Time for Hall to acknowledge steroids era

barry-bonds_lightbox

No matter whether he took PEDs or not, Barry Bonds was hardly the same player (or person) by the end of his career.

For the first time since 1996, the Baseball Writers Association of America failed to elect a single new member to the Hall of Fame. With names like Bonds, Clemens, and Sosa on the ballot, it’s not shocking that the writers shied away from the stench of performance enhancing drugs. Baseball fans knew it was going to be a controversial year. Bonds and Clemens represent two of the greatest players at their positions of all time and had PEDs not been an issue, both would’ve likely been elected to the Hall with well over the 75 percent of the vote necessary for induction. However, that’s not the case and Astros’ legend Craig Biggio was the only player that came close to the 75 percent bar.

Fans are outraged, spewing venom at the writers, calling the voting system antiquated, and the writers clueless. This humble blogger feels differently from the angry fans, who of course were all going to flock en masse to Cooperstown over the summer for the induction ceremony (yeah right…). I don’t blame the writers for failing to elect a single member to the Hall, in fact, I applaud them. The Hall of Fame should be a place for players that truly made an incredible, game-altering contribution to the game. Oh, and they must also represent the highest character possible. I know, I know, we have some terrible human beings like Ty Cobb in the Hall and Babe Ruth wasn’t exactly a saint, but now’s the time to change what’s been done. 

What the Hall of Fame should do, is acknowledge the dark, disturbing, and evil eras of America’s pastime through a permanent exhibit at the Hall. Performance enhancing drugs remain a problem in the game (umm, hello Melky Cabrera), and until baseball finally comes clean about the drugged out era of the 1990s and early 2000s, our favorite pastime is damaged goods. The dangers of the drugs aren’t always taken seriously, but when many of these former sluggers start to feel the repercussions of steroid use, the world will see what the drugs can do. Before that happens, baseball can admit that there was a problem and do the best they can to educate baseball fans and young athletes the dangers of performance enhancing drugs.

We shouldn’t let it become commonplace that the stars we once idolized regularly face criminal charges (i.e., Bonds and Clemens) as a result of their alleged drug use. Instead, we should say never again and realize that no matter how good you were, if drug allegations circle around your head like vultures around a decaying animal, your career is forever tarnished. Using Bonds and Clemens as the prime example, both were first ballot hall of famers before they ever alleged took PEDs. Clemens won an astonishing seven Cy Young Awards and Bonds was even more impressive winning seven MVPs (although he won some of those after the alleged PED use started).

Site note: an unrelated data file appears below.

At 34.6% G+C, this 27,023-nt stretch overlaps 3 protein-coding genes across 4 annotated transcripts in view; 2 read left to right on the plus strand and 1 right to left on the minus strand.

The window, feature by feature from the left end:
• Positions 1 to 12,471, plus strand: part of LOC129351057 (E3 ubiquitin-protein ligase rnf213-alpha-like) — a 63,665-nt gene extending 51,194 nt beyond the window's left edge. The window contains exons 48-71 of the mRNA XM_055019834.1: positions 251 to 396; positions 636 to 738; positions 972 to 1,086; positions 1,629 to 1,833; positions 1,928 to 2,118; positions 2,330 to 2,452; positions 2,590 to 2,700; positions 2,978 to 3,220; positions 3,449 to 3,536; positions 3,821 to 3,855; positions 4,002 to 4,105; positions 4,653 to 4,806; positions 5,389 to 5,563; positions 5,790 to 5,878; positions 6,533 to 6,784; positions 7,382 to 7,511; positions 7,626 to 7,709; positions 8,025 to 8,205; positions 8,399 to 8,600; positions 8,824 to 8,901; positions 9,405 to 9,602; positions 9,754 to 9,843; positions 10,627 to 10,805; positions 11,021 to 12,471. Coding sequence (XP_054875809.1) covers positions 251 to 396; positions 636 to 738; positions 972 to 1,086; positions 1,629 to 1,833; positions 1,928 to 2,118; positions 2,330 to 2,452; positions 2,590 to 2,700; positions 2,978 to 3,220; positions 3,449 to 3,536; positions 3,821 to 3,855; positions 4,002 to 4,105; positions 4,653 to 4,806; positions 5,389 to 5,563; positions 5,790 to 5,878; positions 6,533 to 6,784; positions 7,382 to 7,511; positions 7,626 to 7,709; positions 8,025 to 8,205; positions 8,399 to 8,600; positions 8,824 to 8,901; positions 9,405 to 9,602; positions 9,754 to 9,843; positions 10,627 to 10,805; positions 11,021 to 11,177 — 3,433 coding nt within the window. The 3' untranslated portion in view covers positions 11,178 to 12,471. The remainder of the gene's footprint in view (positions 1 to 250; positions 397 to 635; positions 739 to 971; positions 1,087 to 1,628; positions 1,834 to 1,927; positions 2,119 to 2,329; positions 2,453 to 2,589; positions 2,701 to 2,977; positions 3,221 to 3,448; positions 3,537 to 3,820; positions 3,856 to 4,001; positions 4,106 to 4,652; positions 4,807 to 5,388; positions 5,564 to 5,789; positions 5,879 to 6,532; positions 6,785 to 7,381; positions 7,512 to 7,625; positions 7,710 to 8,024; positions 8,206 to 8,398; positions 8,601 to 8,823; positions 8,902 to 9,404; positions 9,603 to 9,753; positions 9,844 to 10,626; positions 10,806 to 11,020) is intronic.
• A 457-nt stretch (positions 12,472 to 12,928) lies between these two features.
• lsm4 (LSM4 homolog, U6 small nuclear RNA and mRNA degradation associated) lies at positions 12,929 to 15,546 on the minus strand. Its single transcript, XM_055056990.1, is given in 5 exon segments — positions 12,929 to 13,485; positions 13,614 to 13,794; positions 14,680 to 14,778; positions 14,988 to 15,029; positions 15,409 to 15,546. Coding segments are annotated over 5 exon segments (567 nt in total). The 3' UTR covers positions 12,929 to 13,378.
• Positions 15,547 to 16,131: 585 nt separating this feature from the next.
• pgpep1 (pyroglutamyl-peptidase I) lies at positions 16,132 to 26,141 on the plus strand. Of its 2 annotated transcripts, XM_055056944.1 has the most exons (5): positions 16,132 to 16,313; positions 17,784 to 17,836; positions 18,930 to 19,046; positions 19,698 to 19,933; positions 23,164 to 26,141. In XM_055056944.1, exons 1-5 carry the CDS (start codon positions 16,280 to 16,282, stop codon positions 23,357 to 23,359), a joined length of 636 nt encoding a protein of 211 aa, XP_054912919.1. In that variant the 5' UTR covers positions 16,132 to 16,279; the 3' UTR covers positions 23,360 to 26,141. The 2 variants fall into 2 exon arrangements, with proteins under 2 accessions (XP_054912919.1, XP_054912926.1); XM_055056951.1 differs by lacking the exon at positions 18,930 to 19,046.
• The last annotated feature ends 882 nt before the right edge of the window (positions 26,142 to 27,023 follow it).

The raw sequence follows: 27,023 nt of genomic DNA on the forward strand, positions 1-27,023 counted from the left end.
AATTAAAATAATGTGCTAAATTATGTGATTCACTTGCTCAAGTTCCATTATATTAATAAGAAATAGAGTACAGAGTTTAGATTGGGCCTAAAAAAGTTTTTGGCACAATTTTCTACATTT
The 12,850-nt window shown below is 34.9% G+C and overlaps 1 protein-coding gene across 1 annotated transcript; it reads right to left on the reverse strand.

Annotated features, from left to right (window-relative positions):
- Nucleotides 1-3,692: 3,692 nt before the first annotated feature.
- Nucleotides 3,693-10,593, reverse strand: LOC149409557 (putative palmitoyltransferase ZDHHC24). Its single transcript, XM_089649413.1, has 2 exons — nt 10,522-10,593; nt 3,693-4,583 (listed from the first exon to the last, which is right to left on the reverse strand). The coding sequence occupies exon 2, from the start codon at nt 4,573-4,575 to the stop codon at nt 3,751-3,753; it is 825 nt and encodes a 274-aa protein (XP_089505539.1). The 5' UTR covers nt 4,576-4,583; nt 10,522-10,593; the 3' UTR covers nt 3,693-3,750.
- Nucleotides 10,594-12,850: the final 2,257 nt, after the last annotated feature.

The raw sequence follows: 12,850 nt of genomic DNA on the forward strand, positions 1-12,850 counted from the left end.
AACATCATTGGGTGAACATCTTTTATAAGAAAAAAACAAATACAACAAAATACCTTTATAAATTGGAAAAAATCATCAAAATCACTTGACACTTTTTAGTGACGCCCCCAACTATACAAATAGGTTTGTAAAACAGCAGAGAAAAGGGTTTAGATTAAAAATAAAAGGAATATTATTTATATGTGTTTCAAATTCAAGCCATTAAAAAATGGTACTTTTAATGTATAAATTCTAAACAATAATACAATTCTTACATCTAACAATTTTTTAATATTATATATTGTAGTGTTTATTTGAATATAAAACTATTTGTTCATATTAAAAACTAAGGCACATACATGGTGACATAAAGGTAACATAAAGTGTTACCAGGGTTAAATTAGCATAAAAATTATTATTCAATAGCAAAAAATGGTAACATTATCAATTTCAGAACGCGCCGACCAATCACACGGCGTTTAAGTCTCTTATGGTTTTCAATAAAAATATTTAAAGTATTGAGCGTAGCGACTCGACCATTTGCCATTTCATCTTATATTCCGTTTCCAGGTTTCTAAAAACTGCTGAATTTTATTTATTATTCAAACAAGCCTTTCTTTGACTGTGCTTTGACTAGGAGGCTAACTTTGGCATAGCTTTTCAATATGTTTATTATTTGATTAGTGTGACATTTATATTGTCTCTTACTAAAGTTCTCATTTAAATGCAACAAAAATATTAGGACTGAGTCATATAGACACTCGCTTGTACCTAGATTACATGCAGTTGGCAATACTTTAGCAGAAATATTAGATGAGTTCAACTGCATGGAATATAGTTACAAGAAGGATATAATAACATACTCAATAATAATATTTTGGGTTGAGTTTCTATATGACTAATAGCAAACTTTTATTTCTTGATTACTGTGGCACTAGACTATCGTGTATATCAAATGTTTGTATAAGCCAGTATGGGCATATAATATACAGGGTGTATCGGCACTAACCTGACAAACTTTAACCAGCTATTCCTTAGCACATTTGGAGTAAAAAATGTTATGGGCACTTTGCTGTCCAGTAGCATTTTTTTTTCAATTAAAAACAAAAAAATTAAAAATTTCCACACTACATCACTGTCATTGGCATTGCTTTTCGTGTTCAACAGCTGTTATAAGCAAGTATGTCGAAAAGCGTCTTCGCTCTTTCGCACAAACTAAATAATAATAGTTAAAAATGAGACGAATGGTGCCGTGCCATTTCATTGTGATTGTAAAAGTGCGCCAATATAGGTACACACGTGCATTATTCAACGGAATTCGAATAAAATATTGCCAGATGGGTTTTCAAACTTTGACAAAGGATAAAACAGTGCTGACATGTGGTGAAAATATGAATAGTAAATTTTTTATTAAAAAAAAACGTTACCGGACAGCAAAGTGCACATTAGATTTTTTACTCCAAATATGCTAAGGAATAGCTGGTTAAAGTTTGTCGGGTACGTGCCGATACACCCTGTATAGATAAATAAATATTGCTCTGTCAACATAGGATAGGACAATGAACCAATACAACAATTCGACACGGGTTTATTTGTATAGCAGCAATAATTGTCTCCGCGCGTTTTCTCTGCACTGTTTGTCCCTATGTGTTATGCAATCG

We must question why an athlete is driven to drug use even when his credentials already merited a trip to Cooperstown. Bonds and Clemens had no need to allegedly take drugs, but their competitiveness almost required them to do something to stay on top. Bonds for example, went from a guy who hit the ball, stole bases, and was a Gold Glover in the outfield, to a mammoth of a human being, whose sole purpose in life was to mash home runs at a rate never seen before or likely will be seen again. Clemens dominated AL hitters in the 1980s and early 1990s and as his career started to wane, he allegedly took a dangerous route in order to stay on top and dominate for the Yankees in the latter years of his career.

Why?

Was it just the competitive nature or baseball’s best or was baseball so blinded by the glory of these and other players that they simply let it slip past them? Regardless of the answer, we can’t let it happen again. Baseball shouldn’t be a game where an asterisk next to a player’s record becomes commonplace or we are always questioning a player’s overnight success. Again, using Melky Cabrera as our scapegoat, his career turnaround in Kansas City and San Francisco raised far too many eyebrows, and after a drug test, sure enough, he was taking PEDs.

Before another baseball takes the field with the intent of gaining an unnatural advantage over other players, we must put an end to this madness. Rather than using the writers as bait for the fans, it’s time for Major League Baseball, the Hall of Fame, and others to publicly say what we’ve known for years, the game has a stain that cannot be removed. Focus on making sure future ballplayers avoid performance enhancing drugs and let’s start playing the game the right way. The game might be tainted as far back as the late 1800s, but it doesn’t mean we have to suffer through another 100 years of cheating, unfair competitive advantages, and dangerous decisions.

In a final note, I do believe that Barry Bonds and Roger Clemens will make it to the Hall. Their credentials more than merit a trip to Cooperstown, however neither man will get to make a speech thanking the writers, the Hall, or the game of baseball. The Hall will let them in well into the future when both Bonds and Clemens are no longer walking this Earth. It’ll be the closing chapter of a very dark era in baseball and the fans still here that remember those days will reflect and hopefully be thankful that the game was never again faced with a crisis quite like the steroid era.

Next year should be a big year for the Hall of Fame as Braves’ legends Greg Maddux and Tom Glavine are eligible for the first time, along with former White Sox slugger Frank Thomas. All three should get in on their first try, because as far as we know, these three were some of many class acts that played in the heart of the steroid era.

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